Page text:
After losing her entire family to the Galactic Empire as a child, vengeful Jyn Erso joins the rebel forces in an attempt to steal the plans for the Empire’s new weapon, The Death Star.
After the release of The Force Awakens in December 2015, the Star Wars fandom began to anticipate more releases from the beloved storyline. Since Disney had acquired the rights to the franchise, it was inevitable that there was going to be a new trilogy, but there were some upcoming releases that were meant to be a bit more of a surprise.
The first of these releases was Rogue One: A Star Wars Story, set for release in December 2016. The plot and title for this particular film was kept under wraps for a while, but as soon as details began to emerge, the anticipation reached new heights.
One of the important things to note about Rogue One is that it is meant to be a single story, not an indicator of a new franchise with sequels and the like. Before seeing the film, I was a bit interested to see if they would forego that idea for a drawn out moneymaker. I’m glad to say that this isn’t the case. In the Star Wars timeline, Rogue One sits pretty neatly between Episode III: Revenge of the Sith and Episode IV: A New Hope. Fans of the Star Wars saga will figure out a more exact placement as the film progresses.
Rogue One features a pretty great cast, including Felicity Jones (The Theory of Everything) as Jyn Erso and Diego Luna (Elysium) as Cassian Andor, a rebel spy. The film also features roles played by Mads Mikkelsen (Doctor Strange), Forest Whitaker (Arrival), Donnie Yen (Ip Man), Ben Mendelsohn (Mississippi Grind), Riz Ahmed (Nightcrawler) and the voice of Alan Tudyk (i, Robot).
In addition to the new actors added to the Star Wars universe, Rogue One also features many call backs to previous films, with actors either reprising their voice roles or by characters added through digital likeness. Some of these instances of digital likeness upset fans, but I thought they did a pretty decent job with it, all things considered.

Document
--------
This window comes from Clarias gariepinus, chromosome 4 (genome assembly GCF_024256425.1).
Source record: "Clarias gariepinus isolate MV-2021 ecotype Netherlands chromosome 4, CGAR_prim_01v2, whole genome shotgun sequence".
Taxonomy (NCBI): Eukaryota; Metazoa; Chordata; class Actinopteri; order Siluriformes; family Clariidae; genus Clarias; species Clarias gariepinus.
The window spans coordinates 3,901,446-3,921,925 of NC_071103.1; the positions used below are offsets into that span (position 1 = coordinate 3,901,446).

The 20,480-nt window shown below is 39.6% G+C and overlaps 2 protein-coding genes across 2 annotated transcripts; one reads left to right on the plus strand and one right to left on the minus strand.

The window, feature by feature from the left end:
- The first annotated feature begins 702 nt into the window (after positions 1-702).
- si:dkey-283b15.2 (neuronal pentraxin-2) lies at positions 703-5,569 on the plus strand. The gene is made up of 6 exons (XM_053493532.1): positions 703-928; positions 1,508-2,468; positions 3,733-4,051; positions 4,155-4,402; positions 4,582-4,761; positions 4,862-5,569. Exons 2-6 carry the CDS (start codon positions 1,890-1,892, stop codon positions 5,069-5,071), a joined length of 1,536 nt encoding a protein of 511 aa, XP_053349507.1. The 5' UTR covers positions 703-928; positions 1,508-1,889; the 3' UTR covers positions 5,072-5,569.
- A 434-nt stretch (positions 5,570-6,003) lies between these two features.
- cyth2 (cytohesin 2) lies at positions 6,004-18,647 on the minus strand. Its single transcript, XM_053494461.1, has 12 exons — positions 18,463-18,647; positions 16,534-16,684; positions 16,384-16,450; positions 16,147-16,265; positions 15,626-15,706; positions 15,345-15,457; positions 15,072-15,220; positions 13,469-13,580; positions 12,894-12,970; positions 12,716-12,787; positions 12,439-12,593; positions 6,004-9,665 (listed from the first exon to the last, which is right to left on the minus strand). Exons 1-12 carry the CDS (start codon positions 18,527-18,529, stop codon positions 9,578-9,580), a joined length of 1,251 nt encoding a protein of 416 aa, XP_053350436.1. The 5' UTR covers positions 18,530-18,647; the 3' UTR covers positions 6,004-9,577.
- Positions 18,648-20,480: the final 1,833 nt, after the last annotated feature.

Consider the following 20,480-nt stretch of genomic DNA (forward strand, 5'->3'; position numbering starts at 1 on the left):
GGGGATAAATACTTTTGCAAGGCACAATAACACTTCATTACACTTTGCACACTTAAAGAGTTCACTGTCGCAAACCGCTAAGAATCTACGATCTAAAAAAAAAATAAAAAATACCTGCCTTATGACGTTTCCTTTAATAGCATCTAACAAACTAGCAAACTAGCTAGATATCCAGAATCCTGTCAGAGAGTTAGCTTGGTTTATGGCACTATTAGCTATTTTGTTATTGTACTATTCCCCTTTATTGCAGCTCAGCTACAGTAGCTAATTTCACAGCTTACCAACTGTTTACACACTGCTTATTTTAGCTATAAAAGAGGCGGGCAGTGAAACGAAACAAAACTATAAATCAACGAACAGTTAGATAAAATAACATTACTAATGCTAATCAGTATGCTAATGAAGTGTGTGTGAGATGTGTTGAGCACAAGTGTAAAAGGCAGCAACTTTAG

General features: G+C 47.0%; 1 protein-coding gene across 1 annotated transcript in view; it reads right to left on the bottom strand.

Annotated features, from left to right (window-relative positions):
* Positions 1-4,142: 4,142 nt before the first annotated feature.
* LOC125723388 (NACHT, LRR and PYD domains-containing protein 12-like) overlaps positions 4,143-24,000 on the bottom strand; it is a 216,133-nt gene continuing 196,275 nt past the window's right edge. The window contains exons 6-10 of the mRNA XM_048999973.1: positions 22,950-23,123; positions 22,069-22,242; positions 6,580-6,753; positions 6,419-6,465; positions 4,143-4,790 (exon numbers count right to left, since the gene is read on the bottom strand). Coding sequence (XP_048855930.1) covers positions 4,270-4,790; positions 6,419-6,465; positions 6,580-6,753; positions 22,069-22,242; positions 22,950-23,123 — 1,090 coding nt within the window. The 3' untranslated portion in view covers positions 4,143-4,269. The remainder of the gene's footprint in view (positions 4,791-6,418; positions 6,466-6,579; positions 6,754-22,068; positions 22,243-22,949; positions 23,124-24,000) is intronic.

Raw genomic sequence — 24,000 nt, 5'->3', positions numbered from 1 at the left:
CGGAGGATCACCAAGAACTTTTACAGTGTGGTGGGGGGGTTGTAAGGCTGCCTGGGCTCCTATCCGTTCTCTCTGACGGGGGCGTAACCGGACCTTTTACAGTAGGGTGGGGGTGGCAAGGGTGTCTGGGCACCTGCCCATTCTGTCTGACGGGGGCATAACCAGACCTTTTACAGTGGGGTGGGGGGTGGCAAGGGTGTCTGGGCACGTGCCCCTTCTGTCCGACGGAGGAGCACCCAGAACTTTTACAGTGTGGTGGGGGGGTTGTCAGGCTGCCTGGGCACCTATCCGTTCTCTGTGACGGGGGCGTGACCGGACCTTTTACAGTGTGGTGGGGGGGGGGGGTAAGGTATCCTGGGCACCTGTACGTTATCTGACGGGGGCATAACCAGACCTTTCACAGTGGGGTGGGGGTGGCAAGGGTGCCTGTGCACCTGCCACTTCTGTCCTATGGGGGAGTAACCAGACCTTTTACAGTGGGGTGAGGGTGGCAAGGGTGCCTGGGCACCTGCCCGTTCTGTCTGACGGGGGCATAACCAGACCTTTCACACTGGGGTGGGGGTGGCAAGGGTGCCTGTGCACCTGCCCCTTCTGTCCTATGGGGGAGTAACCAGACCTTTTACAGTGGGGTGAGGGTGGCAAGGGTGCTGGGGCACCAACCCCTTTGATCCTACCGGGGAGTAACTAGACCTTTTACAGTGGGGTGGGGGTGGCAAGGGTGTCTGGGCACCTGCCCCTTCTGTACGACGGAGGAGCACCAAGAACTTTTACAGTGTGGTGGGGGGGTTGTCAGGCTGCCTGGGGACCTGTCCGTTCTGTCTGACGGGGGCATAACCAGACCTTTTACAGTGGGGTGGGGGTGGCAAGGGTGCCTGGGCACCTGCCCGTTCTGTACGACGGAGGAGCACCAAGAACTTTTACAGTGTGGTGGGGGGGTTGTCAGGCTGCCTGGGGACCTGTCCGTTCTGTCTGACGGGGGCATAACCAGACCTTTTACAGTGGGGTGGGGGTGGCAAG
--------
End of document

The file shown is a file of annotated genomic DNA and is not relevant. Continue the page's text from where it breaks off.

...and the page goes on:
Overall, I really liked the story that Rogue One set out to tell. I thought the acting was done well. The action sequences were good. I liked how it tied in with the other films. I definitely had things that I didn’t like with Rogue One, but in the end, I really enjoyed the film.
Personally, I felt that Rogue One was trying too hard to be funny. The subject matter was pretty dark in the broad scheme of things, so I can understand why producers felt the comedy was necessary, but there were just too many moments where I rolled my eyes at the attempt. On that same note, the droid K-2S0 seemed moderately out of place for the universe. The story attempted to explain its unique nature with reprogramming, but I just couldn’t shake the feeling that it didn’t belong. As a character alone, K-2S0 is great. It’s a very likable character. It was just the source of many of my eye roll moments.
I felt that many of the characters could have been fleshed out more. I had a friend ask me recently if I preferred Rogue One or The Force Awakens. I couldn’t give him a simple answer. Due to the overall nature of Rogue One‘s story, there just wasn’t a lot of time for me, as a viewer, to get to know them and like them. I felt that The Force Awakens was stronger on the likable character front. I would definitely say Rogue One has the better story though, simply because it attempts to show something new rather than sticking with the same formula.
Despite whatever complaints that I had throughout Rogue One, I was completely sold by the ending. The last hour of the film, as everything starts falling into place, is fantastic. The ending is somber and powerful, and brings a whole new meaning to the events that occur in Star Wars: Episode IV. It just comes together so well, that it instantly fits into the timeline, no questions asked.
If you are familiar with the Star Wars storyline, I would definitely recommend Rogue One. There’s a ton of fan service involved in it that makes it really enjoyable. If you’re not as big of a fan, some of those easter eggs will go over your head, but it doesn’t necessarily affect the end game. Rogue One is a solid story of rebels fighting against a terroristic regime, struggling to save life as they know it, fighting for something far bigger than themselves. When the movie ended, I was in awe. It just clicked.